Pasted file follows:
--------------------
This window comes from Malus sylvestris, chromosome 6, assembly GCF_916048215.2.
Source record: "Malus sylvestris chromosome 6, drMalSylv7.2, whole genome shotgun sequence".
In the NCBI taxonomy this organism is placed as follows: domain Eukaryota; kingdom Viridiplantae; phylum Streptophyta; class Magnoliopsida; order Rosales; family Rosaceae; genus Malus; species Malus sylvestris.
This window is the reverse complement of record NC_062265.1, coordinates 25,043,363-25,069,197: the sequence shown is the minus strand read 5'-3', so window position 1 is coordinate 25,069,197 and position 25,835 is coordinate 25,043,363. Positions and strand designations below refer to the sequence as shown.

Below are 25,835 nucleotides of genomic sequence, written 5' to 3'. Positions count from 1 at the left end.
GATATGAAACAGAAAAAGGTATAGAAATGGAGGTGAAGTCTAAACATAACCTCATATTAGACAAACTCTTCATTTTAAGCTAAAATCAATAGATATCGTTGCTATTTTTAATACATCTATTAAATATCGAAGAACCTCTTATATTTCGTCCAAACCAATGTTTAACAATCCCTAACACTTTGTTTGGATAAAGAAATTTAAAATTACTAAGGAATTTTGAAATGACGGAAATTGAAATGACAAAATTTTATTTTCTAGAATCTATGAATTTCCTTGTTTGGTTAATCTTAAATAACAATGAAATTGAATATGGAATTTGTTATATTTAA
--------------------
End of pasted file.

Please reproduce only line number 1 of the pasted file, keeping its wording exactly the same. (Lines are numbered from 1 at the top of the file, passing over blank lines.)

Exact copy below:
This window comes from Malus sylvestris, chromosome 6, assembly GCF_916048215.2.